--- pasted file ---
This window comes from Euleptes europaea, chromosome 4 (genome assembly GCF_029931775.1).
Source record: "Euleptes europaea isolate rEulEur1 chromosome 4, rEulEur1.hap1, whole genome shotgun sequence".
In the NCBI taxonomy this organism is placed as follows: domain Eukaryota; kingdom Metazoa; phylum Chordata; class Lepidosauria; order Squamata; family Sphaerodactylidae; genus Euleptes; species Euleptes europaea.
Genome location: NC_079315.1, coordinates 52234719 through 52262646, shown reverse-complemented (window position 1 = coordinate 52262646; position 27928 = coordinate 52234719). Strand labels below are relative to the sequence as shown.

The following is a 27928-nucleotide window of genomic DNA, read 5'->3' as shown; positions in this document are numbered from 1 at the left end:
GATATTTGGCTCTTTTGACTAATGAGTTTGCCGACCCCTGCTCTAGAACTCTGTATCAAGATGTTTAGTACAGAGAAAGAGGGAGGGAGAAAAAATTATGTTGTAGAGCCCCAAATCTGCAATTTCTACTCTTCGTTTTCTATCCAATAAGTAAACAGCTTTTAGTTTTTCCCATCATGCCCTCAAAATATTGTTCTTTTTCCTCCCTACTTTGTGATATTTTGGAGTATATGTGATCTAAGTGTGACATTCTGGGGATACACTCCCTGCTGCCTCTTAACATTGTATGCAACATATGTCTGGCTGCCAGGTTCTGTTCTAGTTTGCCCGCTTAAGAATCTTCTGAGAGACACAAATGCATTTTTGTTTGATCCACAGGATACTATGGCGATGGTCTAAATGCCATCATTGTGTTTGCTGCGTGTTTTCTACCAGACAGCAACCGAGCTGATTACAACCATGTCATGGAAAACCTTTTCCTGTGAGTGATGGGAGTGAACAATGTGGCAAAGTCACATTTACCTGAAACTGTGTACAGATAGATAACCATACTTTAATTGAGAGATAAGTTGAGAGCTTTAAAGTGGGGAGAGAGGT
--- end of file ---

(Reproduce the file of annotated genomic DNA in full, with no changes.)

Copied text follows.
This window comes from Euleptes europaea, chromosome 4 (genome assembly GCF_029931775.1).
Source record: "Euleptes europaea isolate rEulEur1 chromosome 4, rEulEur1.hap1, whole genome shotgun sequence".
In the NCBI taxonomy this organism is placed as follows: domain Eukaryota; kingdom Metazoa; phylum Chordata; class Lepidosauria; order Squamata; family Sphaerodactylidae; genus Euleptes; species Euleptes europaea.
Genome location: NC_079315.1, coordinates 52234719 through 52262646, shown reverse-complemented (window position 1 = coordinate 52262646; position 27928 = coordinate 52234719). Strand labels below are relative to the sequence as shown.

The following is a 27928-nucleotide window of genomic DNA, read 5'->3' as shown; positions in this document are numbered from 1 at the left end:
GATATTTGGCTCTTTTGACTAATGAGTTTGCCGACCCCTGCTCTAGAACTCTGTATCAAGATGTTTAGTACAGAGAAAGAGGGAGGGAGAAAAAATTATGTTGTAGAGCCCCAAATCTGCAATTTCTACTCTTCGTTTTCTATCCAATAAGTAAACAGCTTTTAGTTTTTCCCATCATGCCCTCAAAATATTGTTCTTTTTCCTCCCTACTTTGTGATATTTTGGAGTATATGTGATCTAAGTGTGACATTCTGGGGATACACTCCCTGCTGCCTCTTAACATTGTATGCAACATATGTCTGGCTGCCAGGTTCTGTTCTAGTTTGCCCGCTTAAGAATCTTCTGAGAGACACAAATGCATTTTTGTTTGATCCACAGGATACTATGGCGATGGTCTAAATGCCATCATTGTGTTTGCTGCGTGTTTTCTACCAGACAGCAACCGAGCTGATTACAACCATGTCATGGAAAACCTTTTCCTGTGAGTGATGGGAGTGAACAATGTGGCAAAGTCACATTTACCTGAAACTGTGTACAGATAGATAACCATACTTTAATTGAGAGATAAGTTGAGAGCTTTAAAGTGGGGAGAGAGGT